NATO Secretary-General Jens Stoltenberg said Britain could count on NATO's solidarity, but that it had not invoked the alliance's mutual defence clause.
"There has been no request for article 5. It's important that we react in a proportional, measured and defensive way", he told reporters at NATO headquarters in Brussels.
Stoltenberg is in uncharted waters, explains Kristine Berzina, a fellow at the Brussels office of the German Marshall Fund of the United States.
"The attack in Salisbury is very alarming to NATO at large. It shows that the conflict with the presumed attacker - and this case has been attributed to Russia - that this kind of conflict does not have to stay somewhere outside NATO territory.
This is a conflict that can come on to the territory. And the Secretary General spoke today about this being one incident in a pattern of incidents. That is very alarming to the aliance."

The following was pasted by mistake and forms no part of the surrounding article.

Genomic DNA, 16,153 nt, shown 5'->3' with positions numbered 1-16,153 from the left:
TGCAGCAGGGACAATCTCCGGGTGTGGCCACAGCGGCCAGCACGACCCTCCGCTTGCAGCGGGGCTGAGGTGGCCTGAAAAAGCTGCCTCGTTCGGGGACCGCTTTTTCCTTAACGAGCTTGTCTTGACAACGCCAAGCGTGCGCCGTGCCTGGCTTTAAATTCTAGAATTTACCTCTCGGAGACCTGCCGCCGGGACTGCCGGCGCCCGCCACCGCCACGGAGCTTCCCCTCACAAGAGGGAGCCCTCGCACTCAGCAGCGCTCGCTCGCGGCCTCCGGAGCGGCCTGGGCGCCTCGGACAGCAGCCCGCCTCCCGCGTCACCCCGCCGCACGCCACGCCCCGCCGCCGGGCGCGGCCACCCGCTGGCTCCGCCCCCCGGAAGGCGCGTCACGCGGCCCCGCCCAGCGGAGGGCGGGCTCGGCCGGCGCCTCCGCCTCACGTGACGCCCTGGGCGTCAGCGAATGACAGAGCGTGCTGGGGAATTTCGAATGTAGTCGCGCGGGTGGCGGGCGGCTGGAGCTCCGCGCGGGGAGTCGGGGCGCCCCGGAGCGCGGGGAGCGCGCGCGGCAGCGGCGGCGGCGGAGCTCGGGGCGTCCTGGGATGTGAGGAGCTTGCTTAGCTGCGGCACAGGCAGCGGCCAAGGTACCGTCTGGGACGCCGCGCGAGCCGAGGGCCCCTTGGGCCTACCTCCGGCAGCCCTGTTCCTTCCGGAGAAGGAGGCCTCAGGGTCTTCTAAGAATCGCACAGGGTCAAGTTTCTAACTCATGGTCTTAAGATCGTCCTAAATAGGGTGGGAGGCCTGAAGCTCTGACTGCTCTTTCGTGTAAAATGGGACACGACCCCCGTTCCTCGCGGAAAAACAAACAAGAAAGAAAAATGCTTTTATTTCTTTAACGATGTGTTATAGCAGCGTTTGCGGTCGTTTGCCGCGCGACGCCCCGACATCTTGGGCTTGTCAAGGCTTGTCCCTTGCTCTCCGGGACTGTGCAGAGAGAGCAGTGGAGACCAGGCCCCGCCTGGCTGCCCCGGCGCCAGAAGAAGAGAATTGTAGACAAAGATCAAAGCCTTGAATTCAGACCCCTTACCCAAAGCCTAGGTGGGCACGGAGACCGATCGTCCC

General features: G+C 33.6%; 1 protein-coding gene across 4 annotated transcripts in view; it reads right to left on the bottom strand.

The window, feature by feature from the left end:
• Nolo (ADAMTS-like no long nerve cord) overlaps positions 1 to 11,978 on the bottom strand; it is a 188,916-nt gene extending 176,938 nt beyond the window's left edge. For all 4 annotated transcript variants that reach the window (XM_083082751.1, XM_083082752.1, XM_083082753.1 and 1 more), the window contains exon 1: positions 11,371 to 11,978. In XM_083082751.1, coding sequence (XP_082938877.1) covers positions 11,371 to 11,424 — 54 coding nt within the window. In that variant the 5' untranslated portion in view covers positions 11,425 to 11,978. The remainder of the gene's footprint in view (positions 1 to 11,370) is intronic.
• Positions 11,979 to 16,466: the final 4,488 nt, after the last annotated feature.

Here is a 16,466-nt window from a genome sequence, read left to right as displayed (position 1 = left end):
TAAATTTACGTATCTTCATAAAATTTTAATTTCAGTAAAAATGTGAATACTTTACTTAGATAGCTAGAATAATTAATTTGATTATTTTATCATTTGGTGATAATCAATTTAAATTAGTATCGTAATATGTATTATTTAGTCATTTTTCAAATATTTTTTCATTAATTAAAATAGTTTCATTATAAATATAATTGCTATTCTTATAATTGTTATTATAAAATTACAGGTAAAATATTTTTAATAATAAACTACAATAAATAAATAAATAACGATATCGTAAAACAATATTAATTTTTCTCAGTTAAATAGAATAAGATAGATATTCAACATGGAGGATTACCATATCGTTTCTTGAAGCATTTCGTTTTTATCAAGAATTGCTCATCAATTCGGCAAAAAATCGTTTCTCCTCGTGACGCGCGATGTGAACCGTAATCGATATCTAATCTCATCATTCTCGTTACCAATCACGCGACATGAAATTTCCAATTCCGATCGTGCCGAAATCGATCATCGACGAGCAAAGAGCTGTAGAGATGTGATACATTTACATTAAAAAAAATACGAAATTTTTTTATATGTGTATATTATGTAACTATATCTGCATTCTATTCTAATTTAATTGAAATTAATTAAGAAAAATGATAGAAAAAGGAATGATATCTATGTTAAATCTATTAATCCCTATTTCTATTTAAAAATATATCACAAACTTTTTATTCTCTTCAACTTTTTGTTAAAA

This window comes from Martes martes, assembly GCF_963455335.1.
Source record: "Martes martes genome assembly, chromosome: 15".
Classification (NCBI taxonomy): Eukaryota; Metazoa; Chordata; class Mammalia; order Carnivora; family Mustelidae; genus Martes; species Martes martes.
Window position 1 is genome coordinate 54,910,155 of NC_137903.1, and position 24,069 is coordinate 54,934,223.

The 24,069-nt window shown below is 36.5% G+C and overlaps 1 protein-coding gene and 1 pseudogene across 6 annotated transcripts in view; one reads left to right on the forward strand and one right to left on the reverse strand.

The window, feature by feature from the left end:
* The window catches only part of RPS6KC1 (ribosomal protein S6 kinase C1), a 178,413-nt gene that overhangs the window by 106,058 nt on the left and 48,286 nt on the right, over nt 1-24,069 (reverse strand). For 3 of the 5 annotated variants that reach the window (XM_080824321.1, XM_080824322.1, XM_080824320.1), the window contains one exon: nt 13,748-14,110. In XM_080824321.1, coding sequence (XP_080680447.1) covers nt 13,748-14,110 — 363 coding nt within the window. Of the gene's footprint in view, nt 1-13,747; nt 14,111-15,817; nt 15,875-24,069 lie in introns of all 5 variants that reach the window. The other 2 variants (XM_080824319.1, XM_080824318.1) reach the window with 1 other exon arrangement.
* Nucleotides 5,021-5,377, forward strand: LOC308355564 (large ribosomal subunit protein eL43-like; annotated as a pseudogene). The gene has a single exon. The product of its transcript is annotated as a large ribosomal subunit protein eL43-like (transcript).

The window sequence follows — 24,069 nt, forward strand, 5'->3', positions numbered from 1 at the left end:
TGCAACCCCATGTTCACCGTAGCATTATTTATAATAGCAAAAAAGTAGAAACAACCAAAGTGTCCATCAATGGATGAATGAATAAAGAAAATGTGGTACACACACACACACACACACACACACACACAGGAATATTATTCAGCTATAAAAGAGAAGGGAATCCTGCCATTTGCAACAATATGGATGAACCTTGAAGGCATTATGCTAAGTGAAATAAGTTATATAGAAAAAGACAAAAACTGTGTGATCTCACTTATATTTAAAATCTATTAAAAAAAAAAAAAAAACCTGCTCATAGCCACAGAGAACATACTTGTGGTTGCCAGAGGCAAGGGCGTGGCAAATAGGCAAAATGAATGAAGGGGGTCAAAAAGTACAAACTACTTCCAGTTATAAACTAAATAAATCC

The poisoning of the ex-Russian spy on British soil came just days before the Russian presidential election - and that is a bizarre timing, according to the Russian military analyst Alexander Golts.
"Russia had no need to poison the former colonel of the military intelligence. Moreover the timing is extremely unfortunate. We know the tradition of the Soviet and - I believe Russian - special services not to conduct active operations before important political events.
It was possibly committed by somebody who is playing his own game. Before we understand his intention, it would be very hard to defend it."